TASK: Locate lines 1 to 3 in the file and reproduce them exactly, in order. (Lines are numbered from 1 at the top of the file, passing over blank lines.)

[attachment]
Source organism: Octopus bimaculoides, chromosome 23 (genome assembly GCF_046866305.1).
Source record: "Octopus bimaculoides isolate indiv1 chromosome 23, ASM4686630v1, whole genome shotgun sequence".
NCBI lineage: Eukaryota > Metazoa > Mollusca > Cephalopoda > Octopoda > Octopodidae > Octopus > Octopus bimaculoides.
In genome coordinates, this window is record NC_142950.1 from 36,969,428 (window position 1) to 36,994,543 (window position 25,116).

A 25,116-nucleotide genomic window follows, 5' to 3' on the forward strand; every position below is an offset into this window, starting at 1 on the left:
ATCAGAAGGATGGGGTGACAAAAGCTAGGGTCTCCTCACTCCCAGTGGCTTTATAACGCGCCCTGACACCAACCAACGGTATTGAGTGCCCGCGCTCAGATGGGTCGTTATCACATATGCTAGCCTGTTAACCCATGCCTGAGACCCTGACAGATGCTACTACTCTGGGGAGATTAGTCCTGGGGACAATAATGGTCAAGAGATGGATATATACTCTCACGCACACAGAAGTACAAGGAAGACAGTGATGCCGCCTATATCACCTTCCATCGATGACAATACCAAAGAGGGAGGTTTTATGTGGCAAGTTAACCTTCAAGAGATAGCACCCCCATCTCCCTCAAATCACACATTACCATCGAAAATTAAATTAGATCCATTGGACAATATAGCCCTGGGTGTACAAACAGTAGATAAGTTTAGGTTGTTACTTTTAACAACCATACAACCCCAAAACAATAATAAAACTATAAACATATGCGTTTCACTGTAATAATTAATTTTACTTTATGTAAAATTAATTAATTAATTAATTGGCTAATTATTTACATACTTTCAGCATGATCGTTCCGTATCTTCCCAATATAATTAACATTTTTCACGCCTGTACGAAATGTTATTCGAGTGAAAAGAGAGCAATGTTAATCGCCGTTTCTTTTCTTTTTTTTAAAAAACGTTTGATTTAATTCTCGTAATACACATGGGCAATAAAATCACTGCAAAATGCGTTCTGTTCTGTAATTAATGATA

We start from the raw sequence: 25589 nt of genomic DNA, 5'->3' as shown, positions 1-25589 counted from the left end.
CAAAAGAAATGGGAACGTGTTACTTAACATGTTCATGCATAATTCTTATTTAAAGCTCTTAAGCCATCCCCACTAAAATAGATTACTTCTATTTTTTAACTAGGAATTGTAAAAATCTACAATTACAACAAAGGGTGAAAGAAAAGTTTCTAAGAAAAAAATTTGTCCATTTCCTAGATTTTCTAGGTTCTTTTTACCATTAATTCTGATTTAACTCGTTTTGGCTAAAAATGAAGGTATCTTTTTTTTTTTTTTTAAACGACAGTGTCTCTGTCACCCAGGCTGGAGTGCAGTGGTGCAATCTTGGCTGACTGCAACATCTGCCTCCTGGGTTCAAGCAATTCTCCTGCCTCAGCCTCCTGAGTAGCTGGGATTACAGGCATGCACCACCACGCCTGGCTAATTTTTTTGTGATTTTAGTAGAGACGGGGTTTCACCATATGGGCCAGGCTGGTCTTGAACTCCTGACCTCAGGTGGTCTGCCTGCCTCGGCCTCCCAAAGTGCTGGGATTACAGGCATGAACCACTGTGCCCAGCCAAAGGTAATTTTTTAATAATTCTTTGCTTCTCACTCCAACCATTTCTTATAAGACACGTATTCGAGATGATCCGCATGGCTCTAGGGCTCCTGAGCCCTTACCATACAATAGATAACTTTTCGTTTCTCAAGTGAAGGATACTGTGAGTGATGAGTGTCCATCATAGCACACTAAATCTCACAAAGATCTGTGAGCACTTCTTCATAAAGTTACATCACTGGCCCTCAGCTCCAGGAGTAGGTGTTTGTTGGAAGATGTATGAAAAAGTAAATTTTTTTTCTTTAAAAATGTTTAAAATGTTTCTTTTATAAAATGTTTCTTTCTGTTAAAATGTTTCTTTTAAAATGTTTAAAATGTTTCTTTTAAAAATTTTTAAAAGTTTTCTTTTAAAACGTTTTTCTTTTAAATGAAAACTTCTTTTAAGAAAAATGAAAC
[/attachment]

Source organism: Octopus bimaculoides, chromosome 23 (genome assembly GCF_046866305.1).
Source record: "Octopus bimaculoides isolate indiv1 chromosome 23, ASM4686630v1, whole genome shotgun sequence".
NCBI lineage: Eukaryota > Metazoa > Mollusca > Cephalopoda > Octopoda > Octopodidae > Octopus > Octopus bimaculoides.